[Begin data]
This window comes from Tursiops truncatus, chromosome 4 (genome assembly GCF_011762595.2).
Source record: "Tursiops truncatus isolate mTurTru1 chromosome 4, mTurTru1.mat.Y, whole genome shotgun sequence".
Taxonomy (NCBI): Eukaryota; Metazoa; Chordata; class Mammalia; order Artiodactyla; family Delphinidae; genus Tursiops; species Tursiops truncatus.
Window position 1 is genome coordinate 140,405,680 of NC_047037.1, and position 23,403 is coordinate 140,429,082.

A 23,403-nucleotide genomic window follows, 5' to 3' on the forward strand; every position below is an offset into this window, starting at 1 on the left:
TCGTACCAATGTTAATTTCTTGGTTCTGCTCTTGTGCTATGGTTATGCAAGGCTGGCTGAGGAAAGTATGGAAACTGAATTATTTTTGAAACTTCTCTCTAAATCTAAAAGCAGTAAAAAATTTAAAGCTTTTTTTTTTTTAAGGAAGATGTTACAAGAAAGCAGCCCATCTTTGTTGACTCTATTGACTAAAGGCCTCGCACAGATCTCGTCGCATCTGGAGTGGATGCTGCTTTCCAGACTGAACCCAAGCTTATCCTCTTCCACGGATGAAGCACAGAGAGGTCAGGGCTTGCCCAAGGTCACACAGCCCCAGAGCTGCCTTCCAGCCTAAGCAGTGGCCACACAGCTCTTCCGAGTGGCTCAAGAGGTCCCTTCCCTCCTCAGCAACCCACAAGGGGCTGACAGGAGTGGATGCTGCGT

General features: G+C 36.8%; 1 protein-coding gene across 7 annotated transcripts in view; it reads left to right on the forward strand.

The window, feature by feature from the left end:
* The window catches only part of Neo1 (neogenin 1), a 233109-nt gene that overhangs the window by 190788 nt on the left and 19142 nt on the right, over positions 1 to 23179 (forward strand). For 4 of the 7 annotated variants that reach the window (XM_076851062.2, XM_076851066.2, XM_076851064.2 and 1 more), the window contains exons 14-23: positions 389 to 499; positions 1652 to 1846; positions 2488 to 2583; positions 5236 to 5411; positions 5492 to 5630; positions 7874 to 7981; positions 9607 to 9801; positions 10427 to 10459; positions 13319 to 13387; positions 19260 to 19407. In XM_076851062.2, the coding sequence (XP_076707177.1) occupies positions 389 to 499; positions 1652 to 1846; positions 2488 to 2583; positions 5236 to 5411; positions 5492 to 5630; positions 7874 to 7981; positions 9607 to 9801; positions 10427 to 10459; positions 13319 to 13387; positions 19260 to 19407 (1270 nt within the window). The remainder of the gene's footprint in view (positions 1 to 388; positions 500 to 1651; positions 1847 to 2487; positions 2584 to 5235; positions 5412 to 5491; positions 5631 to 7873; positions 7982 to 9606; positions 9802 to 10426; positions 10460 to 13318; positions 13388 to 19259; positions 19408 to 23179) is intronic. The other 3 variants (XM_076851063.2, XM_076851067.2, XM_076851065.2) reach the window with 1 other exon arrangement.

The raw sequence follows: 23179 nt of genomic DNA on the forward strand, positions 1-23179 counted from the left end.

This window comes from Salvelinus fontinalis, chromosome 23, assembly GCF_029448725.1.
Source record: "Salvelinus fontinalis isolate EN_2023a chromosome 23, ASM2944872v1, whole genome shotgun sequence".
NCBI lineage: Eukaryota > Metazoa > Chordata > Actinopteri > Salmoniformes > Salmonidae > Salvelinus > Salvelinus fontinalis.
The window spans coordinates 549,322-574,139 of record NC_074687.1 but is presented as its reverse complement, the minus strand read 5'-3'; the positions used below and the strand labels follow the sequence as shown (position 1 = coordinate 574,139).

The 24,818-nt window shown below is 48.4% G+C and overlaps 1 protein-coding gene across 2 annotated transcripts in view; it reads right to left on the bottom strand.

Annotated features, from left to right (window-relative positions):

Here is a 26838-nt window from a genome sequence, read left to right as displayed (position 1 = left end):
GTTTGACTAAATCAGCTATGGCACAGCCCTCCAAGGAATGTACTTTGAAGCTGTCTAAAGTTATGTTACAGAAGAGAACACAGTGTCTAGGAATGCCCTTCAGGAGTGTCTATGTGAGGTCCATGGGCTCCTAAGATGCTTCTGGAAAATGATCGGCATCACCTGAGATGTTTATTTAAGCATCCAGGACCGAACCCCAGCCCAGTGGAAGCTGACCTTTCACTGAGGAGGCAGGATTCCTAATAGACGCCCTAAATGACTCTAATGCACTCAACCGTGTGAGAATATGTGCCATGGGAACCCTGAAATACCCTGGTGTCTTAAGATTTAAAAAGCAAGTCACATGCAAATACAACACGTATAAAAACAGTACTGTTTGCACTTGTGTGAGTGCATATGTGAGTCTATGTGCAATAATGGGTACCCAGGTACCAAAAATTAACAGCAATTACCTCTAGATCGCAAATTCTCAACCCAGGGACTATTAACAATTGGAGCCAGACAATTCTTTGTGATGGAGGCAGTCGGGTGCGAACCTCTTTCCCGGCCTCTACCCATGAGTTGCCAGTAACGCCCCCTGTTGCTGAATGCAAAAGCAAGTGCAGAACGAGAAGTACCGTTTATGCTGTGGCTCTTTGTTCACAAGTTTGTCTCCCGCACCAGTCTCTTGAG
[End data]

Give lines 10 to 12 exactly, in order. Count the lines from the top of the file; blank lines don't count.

The raw sequence follows: 23179 nt of genomic DNA on the forward strand, positions 1-23179 counted from the left end.

This window comes from Salvelinus fontinalis, chromosome 23, assembly GCF_029448725.1.
Source record: "Salvelinus fontinalis isolate EN_2023a chromosome 23, ASM2944872v1, whole genome shotgun sequence".